Hershcel Walker competes on the two-man bobsled team at the 1992 Winter Olympics.
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Herschel the Olympian: Remembering Herschel Walker's Bobsledding Magic 30 Years Later


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Herschel Walker wasn't human. At 6-foot-1 and 225 pounds, he was the fastest, strongest and quickest guy on any surface he played on. Of course, Walker gained countrywide fame for his college football career at the University of Georgia, where he won the 1982 Heisman Trophy and remains the program's all-time leading rusher to this day.

His pro football career is unique in that he opted to go to the United States Football League (USFL) out of college instead of the NFL. Even so, after three seasons in which he rushed for over 5,500 yards, he joined the Dallas Cowboys. His 12-year career with the Cowboys, Minnesota Vikings, Philadelphia Eagles and New York Giants resulted in 13,084 yards from scrimmage (8,225 rushing and 4,859 receiving). Not to mention he recorded an astonishing 5,084 kick return yards.

Another unique quality about Walker is his athletic interests aren't bound to football. Sure, we've seen other gridiron legends like Bo Jackson and Deion Sanders excel at baseball in addition to football, but Walker was open to try anything. His secondary sport was track & field. Shockingly, he was pretty good at that, too, and ran a 10.22 in the 100-meter dash in high school while also throwing discus.

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But, it's Walker's interests in more niche sports that separate him from other multi-sport athletes. The star running back has tried his hand at MMA, taekwondo and ballet at one point or another. However, he found the most success in bobsledding on the world's biggest stage.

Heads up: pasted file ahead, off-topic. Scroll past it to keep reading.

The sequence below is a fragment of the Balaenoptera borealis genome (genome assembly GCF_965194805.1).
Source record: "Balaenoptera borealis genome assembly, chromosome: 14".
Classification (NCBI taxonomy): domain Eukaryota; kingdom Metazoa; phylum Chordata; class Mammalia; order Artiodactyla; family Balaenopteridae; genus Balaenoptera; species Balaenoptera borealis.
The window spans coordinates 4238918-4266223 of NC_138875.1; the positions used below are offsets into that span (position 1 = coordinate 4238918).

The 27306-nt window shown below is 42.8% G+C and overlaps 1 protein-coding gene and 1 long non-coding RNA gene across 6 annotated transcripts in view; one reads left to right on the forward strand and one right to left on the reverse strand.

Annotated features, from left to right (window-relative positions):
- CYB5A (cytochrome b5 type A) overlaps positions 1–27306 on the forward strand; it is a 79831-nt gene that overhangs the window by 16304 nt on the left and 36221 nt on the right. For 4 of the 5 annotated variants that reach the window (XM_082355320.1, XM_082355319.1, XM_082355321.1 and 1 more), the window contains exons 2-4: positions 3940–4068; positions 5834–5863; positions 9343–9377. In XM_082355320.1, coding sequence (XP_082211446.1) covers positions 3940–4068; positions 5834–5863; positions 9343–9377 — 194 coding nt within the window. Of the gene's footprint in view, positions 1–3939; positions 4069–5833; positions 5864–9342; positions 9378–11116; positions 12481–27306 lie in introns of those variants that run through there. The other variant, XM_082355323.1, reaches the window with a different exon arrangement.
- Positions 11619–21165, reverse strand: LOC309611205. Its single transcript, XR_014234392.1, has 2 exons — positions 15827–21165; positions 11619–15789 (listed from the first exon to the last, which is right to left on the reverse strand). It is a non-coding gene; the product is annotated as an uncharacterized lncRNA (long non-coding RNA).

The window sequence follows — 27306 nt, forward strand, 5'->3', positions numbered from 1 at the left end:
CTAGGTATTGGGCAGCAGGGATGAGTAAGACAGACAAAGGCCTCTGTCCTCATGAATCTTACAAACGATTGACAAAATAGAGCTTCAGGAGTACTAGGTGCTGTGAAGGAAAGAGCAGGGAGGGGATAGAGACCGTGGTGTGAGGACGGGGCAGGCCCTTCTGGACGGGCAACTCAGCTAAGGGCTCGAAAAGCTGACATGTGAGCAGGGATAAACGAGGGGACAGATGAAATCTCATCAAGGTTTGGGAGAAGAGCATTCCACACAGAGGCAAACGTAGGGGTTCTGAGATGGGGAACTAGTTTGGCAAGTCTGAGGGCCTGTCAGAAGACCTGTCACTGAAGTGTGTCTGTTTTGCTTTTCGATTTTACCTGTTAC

Herschel Walker on the 1992 USA Bobsled Team

Herschel Walker at the 1990 Team USA bobsled trials.

John Hanlon /Sports Illustrated via Getty Images

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The Heisman Trophy Winner's journey to the 1992 Winter Olympics in Albertville, France started off rocky. For one, full-time bobsledders weren't too thrilled when a football player like Walker wanted to try their sport. The reason for the pushback was that he wasn't properly trained. Because of this, Walker and other NFL players like Edwin Moses and Greg Harrell felt they hadn't been given a fair shot to make the team.

But Walker and Harrell, then a wide receiver with the Los Angeles Raiders, made the team after a U.S arbitrator ruled in their favor and warranted a push-off competition.

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Walker was originally supposed to be the pusher and brakeman of the four-man bobsled team consisting of Randy Will, Joe Sawyer and Karlos Kurby. Two days before the competition, Will, the driver, wanted his hometown buddy Chris Coleman on the squad even though Walker was considered faster and more powerful.

"Randy felt that something was going on in the back of his sled that he wasn't comfortable with," head coach John Philin said in explanation of the decision back in 1992, per The Washington Post.

The team ended up finishing in ninth place. Walker was still able to participate on the U.S. bobsled team though, albeit in a different event.

How Did Walker & Team USA Do?

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The former professional football star was paired with driver Brian Shimer to participate in the two-man competition in La Plagne, France.

Although the duo didn't have much familiarity with each other, they finished in seventh place. Shimer hinted after the race that Walker's inexperience and clunky jump into the sled after the push-off could've contributed to them not medaling. Still, it's impressive they were even close considering there were 46 teams.

Herschel Walker and Brian Shimer compete in the two-man bobsled competition at the 1992 Winter Olympics.

Wally McNamee/CORBIS/Corbis via Getty Images

He returned to the football field later that year and went on to rush for 1,070 yards with the Eagles.

Walker may not have a medal to his name, but as if we needed any more proof, the ability to pick up a sport and compete in the Olympic games in a short span is a testament to his insane athleticism. I have no doubt he and Shimer would've had a real shot at the gold medal had he had more time.

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